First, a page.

This weekend’s Disney Parks, Experiences, and Products panel had plenty of WDW news in it
, but Disney Cruise Line was also received a lot of attention during the 90-minute presentation.
In announcing the new Disney Cruise Line port-of-call Lighthouse Point, Joe Rohde called Disney's plans for the 751-acre peninsula a “kind of seaside adventure camp” that draws inspiration from the natural features already found on this site, including impressive rock formations stretching into the ocean. With conservation in mind, the camp will “touch very lightly onto the surface of this land.”
Bahamian music, storytelling, and dance will also be celebrated in the new port-of-call, performed by local artists. Rohde went on to explain the day resort will “not be like any other, not a replica of some old Bahamian town, not a pirate fantasy, but a dreamlike fantasy of adventure by the sea where art and nature combine with Disney magic to create a destination that can only exist in one place.”
Image via Disney
Concept art for Lighthouse Point
While comparisons to Aulani, the DVC resort in Hawaii that Joe Rohde also oversaw the design of, were found throughout the announcement, Lighthouse Point looks to remain a day resort. Disney is already looking at the possibility of a stand-alone Bahamas resort, as confirmed via a survey sent to DVC members. Lighthouse Point should open in 2022 or 2023. The flexibility in the opening date is due in part to the lengthy approval process still in the works for the project.
In announcing the new port-of-call, the Disney Parks Blog noted
, "construction at Lighthouse Point will begin only after an Environmental Impact Assessment and Environmental Management Plan are reviewed and accepted by the Government of The Bahamas and public consultation has occurred."
Both Lighthouse Point and Disney’s current private port-of-call, Castaway Cay, will be serviced by Disney Cruise Line’s three new ships. Speculation ahead of the D23 Expo pointed to the liners being named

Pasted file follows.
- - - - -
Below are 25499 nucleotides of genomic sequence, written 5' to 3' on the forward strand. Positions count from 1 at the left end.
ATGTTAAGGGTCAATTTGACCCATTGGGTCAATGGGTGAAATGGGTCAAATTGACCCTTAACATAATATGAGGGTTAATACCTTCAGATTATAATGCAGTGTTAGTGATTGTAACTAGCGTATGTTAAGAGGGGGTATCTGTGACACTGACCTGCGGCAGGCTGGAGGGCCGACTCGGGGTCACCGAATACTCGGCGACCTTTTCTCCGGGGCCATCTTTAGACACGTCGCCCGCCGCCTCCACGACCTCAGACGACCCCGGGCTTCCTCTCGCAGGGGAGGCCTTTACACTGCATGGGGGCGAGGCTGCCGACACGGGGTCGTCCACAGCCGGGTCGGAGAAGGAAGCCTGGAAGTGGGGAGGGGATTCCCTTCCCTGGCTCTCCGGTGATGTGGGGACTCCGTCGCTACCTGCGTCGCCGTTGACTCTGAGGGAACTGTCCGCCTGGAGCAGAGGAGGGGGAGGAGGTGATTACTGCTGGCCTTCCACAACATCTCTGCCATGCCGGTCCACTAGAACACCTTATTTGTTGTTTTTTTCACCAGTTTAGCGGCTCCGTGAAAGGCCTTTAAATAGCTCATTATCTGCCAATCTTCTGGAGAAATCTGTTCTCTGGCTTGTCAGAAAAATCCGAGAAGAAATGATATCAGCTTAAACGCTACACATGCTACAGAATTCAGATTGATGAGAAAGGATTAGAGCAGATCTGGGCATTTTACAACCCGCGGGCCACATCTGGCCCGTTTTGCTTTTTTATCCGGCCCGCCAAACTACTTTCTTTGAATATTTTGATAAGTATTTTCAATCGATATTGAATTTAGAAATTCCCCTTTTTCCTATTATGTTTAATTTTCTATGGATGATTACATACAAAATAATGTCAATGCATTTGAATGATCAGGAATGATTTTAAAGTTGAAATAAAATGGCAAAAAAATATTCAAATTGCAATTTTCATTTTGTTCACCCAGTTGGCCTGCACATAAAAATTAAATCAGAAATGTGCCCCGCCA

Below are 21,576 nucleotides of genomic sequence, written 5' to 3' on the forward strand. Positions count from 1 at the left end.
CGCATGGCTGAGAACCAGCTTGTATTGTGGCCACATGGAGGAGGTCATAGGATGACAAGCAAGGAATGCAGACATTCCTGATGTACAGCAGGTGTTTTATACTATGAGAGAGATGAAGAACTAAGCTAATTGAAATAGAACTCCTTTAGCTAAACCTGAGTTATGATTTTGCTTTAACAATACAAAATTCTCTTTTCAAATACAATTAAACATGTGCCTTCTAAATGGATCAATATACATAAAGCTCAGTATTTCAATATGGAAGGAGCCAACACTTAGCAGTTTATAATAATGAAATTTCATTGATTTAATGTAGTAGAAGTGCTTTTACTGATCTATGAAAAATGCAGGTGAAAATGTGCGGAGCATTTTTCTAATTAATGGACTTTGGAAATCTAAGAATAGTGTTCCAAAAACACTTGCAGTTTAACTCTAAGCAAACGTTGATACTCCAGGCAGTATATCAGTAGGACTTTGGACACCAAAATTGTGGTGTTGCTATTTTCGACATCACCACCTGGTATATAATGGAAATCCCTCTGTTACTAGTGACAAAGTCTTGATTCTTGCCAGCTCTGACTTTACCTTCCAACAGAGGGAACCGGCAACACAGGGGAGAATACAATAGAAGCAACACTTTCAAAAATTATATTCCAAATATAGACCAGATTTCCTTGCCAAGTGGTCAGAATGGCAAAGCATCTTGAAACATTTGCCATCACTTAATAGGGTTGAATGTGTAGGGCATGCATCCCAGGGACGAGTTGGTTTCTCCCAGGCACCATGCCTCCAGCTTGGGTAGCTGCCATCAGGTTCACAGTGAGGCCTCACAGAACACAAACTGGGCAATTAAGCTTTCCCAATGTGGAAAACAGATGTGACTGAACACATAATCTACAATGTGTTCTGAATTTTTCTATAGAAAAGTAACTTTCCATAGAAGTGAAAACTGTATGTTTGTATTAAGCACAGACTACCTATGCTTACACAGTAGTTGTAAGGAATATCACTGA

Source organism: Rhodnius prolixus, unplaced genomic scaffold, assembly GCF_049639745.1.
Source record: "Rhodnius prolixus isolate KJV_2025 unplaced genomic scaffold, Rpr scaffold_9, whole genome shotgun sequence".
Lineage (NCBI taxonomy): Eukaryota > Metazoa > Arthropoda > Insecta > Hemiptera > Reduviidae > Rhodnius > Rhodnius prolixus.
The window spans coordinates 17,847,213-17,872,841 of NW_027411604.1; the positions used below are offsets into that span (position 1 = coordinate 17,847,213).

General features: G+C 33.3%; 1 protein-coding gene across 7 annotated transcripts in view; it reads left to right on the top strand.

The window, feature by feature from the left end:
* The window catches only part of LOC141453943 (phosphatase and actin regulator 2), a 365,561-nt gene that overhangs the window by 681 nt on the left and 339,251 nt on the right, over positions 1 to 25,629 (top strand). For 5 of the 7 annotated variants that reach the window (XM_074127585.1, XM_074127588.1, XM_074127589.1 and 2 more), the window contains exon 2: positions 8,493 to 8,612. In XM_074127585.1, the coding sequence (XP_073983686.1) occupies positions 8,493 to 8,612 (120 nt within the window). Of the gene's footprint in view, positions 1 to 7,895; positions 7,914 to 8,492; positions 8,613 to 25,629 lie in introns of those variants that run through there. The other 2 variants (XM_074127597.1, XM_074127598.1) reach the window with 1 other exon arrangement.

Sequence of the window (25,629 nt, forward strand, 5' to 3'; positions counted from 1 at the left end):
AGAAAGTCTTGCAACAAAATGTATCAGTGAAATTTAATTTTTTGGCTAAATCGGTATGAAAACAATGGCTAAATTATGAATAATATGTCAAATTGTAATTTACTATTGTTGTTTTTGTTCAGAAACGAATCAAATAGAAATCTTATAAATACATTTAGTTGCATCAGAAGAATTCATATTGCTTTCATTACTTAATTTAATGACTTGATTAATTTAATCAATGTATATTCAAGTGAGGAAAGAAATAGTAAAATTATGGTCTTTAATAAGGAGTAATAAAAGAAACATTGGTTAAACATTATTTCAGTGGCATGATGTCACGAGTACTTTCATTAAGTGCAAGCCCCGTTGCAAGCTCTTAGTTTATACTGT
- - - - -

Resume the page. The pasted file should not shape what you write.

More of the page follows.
Wish, Enchantment, and Imagination. The three ships will be slightly larger than the Disney Dream and Disney Fantasy. They will be powered by liquefied natural gas.
Not announced at the Expo but previously confirmed by Port Canaveral authorities, at least two of the three ships will call Port Canaveral home. Disney is currently increasing the size of their flagship terminal at the port and working on a second partner terminal nearby. While details regarding the second and third ships weren’t shared, the first of the new vessels was confirmed as the Disney Wish.
With delivery in late 2021 and the first sailings taking place in early 2022, the Disney Wish will draw inspiration from Disney fairytales with a Beauty and the Beast like atrium. As is tradition with Disney Cruise Line ships, the stern will have a Disney character hanging off of it. For the Wish, it will be Rapunzel with a paintbrush in hand, suspended by her hair and with her trusty sidekick Pascal by her side.
The Disney Wish should be delivered just after the next D23 Expo in 2021, at which time the details on the two other ships are expected to be shared. That same year DCL is also likely to announce a new focus on the growing Asian cruise market with one or more liners, likely one of the older ships in the fleet, heading to that region.
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